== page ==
Brotherhood & Sisterhood Overcoming Hardships Reflections

Don’t Leave the Mountain Brother,

I have known you since you were a teenager, and I have witnessed you bloom beautifully. When I saw you around friends and people in the community, and saw how steadfast on the deen (religion) you were, you reminded me of how Allah subhanahu wa ta’ala (glorified is He) protected Musa and brought him up as a youth:

“…and I bestowed upon you love from Me that you would be brought up under My eye.” (Qur’an 20:39)

And you reminded me of the saying of the Prophet ﷺ (peace be upon him), as he describes how Allah (swt) chooses people to serve his deen (religion) like he chooses prophets and saints from the very hardness of dead rocks, sometimes roses do blossom:

Allah will continue to plant new people in this religion and use them in His obedience.’” (Hadith Hasan, Sunan Ibn Majah)

And dear brother, I never told you this, but maybe now I should—that you were always in my du`a’ (supplication)—sometimes in my sujood (prostration) and after salah (prayer)—I made du`a’ that Allah would keep you steadfast, that Allah (swt) would continue to bestow his blessings upon you.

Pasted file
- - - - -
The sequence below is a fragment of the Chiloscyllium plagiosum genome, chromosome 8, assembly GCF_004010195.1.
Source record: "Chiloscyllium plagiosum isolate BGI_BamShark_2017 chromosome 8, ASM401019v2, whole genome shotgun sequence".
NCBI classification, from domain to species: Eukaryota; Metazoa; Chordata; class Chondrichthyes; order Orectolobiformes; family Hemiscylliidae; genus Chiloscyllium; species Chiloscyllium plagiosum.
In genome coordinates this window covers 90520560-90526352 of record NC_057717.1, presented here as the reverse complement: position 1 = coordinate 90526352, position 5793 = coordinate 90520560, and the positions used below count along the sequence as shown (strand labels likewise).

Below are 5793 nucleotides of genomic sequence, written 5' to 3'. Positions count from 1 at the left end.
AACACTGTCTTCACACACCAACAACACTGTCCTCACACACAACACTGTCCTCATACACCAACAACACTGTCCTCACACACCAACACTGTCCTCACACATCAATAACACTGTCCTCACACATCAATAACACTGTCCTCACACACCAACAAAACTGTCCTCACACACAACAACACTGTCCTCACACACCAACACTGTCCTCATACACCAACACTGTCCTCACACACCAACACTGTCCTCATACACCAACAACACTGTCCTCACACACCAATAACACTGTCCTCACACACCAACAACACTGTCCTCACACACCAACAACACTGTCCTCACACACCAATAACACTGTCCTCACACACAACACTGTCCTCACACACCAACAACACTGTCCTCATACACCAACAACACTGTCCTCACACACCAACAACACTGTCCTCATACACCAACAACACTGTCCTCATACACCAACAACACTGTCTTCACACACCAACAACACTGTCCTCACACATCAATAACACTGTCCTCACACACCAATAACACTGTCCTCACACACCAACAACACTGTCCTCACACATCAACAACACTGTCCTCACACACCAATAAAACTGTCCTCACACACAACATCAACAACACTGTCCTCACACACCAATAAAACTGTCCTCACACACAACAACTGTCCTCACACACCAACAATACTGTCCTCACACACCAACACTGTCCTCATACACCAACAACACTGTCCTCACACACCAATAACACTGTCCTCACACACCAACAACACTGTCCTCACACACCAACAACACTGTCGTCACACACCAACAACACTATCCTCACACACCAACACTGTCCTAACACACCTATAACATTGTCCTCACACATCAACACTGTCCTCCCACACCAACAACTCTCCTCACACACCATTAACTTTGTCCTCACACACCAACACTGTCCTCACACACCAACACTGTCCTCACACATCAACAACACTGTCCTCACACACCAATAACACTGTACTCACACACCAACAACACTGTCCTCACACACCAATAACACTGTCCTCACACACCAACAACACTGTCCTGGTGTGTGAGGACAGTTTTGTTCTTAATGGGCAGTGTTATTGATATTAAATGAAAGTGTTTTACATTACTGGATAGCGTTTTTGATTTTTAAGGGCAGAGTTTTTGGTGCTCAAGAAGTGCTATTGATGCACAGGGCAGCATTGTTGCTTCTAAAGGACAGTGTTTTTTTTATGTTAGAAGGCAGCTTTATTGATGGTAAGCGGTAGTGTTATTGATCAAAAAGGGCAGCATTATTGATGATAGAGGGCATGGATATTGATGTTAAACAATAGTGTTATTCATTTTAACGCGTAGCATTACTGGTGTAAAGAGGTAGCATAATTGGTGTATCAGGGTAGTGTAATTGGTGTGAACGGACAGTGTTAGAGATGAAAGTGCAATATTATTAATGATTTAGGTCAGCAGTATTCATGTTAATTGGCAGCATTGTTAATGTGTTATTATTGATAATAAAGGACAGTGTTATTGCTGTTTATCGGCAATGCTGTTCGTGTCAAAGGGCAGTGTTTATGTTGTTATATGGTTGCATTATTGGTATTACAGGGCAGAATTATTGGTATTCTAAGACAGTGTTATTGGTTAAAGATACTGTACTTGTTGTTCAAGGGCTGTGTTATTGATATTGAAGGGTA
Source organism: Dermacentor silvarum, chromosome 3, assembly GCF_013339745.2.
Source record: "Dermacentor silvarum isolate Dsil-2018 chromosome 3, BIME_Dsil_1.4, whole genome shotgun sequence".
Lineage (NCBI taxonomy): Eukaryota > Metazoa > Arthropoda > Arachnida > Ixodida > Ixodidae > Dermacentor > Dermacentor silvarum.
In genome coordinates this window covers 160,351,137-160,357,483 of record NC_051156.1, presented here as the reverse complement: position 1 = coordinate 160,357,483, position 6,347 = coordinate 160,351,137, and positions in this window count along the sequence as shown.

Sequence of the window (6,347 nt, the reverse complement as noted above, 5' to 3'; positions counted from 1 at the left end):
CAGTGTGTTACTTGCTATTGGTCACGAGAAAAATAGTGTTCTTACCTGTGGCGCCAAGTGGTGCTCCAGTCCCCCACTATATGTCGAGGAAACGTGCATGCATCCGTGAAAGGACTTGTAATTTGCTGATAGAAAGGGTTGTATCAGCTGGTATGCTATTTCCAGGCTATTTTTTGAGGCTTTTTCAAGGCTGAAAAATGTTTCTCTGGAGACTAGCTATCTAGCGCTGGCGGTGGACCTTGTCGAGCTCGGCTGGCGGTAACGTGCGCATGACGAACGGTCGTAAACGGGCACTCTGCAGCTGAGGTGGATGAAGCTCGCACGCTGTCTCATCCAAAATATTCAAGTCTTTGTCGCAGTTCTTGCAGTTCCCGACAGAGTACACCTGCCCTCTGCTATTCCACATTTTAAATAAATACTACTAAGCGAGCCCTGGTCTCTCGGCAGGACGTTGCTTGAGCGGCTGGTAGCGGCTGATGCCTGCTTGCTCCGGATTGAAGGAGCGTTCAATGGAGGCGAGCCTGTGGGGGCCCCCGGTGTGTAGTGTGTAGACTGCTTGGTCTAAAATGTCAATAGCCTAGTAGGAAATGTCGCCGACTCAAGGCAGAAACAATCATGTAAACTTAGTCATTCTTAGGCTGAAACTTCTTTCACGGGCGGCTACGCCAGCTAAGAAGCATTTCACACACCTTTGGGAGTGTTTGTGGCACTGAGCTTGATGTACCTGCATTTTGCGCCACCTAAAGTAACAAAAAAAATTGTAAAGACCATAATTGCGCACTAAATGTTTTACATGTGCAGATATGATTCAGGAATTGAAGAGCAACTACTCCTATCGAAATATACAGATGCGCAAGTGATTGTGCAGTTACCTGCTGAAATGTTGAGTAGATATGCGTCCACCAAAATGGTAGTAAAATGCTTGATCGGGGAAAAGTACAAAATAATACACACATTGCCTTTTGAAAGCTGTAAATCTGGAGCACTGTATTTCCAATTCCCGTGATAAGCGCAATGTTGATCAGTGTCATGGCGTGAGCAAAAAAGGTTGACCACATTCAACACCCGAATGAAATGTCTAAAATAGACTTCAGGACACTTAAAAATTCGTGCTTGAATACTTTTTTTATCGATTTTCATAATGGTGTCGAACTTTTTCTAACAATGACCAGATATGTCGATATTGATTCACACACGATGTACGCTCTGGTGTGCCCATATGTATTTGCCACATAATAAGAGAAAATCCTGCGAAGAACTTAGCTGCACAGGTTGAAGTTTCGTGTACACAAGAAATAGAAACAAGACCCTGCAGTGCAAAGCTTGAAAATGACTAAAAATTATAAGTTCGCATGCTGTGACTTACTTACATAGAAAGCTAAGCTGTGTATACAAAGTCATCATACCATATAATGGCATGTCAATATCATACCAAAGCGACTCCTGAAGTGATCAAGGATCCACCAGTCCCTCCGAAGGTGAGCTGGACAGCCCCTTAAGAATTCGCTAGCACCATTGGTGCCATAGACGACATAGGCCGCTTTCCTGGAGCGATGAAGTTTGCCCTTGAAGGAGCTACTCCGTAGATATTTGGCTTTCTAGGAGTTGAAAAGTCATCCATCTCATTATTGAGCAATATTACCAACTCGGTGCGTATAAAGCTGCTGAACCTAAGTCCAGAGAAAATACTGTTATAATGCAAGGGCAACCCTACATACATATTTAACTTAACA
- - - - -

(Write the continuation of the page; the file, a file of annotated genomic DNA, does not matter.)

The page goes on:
I send you this letter today, because I see you have chosen to change…I see you getting higher in the ranks of life but more distant from competing for the hereafter; stronger in seeking worldly recognition, but weaker in the struggle for the akhira (hereafter); and I remember all the walks that we had together and shared our aspiration to grow stronger in this life to better serve this deen in the hopes that we can be great people in this world to be elements of change and reformation. I remember you telling me how proud our beloved Prophet ﷺ would be of you. I know that life keeps us busy, and I know that deep inside you still belong here with us in the lines standing and bowing in front of Allah (swt) and I am hopeful that you will reconsider.